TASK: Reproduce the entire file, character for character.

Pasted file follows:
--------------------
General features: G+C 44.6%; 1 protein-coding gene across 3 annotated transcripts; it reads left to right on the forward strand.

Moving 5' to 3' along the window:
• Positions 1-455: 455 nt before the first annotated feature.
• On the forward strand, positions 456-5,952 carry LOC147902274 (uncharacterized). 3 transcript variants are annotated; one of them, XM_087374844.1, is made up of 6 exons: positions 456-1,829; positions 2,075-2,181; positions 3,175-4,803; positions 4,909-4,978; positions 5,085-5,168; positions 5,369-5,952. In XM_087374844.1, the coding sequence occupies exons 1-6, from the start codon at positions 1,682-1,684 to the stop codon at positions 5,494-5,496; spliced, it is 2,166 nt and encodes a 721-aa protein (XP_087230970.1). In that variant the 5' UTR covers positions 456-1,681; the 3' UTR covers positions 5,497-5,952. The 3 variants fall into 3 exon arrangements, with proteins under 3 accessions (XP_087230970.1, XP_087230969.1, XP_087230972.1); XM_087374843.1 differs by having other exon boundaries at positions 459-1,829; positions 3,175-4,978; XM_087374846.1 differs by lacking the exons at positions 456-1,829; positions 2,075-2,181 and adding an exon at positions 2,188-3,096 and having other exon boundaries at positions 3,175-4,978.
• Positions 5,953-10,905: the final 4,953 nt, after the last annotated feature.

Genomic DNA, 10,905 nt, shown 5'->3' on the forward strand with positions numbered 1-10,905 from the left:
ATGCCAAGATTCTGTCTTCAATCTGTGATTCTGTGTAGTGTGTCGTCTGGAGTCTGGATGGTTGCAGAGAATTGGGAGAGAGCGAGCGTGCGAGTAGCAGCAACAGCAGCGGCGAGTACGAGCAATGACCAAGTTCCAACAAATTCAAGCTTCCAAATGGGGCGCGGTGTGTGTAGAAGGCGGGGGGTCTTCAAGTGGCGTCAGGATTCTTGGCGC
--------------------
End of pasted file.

General features: G+C 44.6%; 1 protein-coding gene across 3 annotated transcripts; it reads left to right on the forward strand.

Moving 5' to 3' along the window:
• Positions 1-455: 455 nt before the first annotated feature.
• On the forward strand, positions 456-5,952 carry LOC147902274 (uncharacterized). 3 transcript variants are annotated; one of them, XM_087374844.1, is made up of 6 exons: positions 456-1,829; positions 2,075-2,181; positions 3,175-4,803; positions 4,909-4,978; positions 5,085-5,168; positions 5,369-5,952. In XM_087374844.1, the coding sequence occupies exons 1-6, from the start codon at positions 1,682-1,684 to the stop codon at positions 5,494-5,496; spliced, it is 2,166 nt and encodes a 721-aa protein (XP_087230970.1). In that variant the 5' UTR covers positions 456-1,681; the 3' UTR covers positions 5,497-5,952. The 3 variants fall into 3 exon arrangements, with proteins under 3 accessions (XP_087230970.1, XP_087230969.1, XP_087230972.1); XM_087374843.1 differs by having other exon boundaries at positions 459-1,829; positions 3,175-4,978; XM_087374846.1 differs by lacking the exons at positions 456-1,829; positions 2,075-2,181 and adding an exon at positions 2,188-3,096 and having other exon boundaries at positions 3,175-4,978.
• Positions 5,953-10,905: the final 4,953 nt, after the last annotated feature.

Genomic DNA, 10,905 nt, shown 5'->3' on the forward strand with positions numbered 1-10,905 from the left:
ATGCCAAGATTCTGTCTTCAATCTGTGATTCTGTGTAGTGTGTCGTCTGGAGTCTGGATGGTTGCAGAGAATTGGGAGAGAGCGAGCGTGCGAGTAGCAGCAACAGCAGCGGCGAGTACGAGCAATGACCAAGTTCCAACAAATTCAAGCTTCCAAATGGGGCGCGGTGTGTGTAGAAGGCGGGGGGTCTTCAAGTGGCGTCAGGATTCTTGGCGC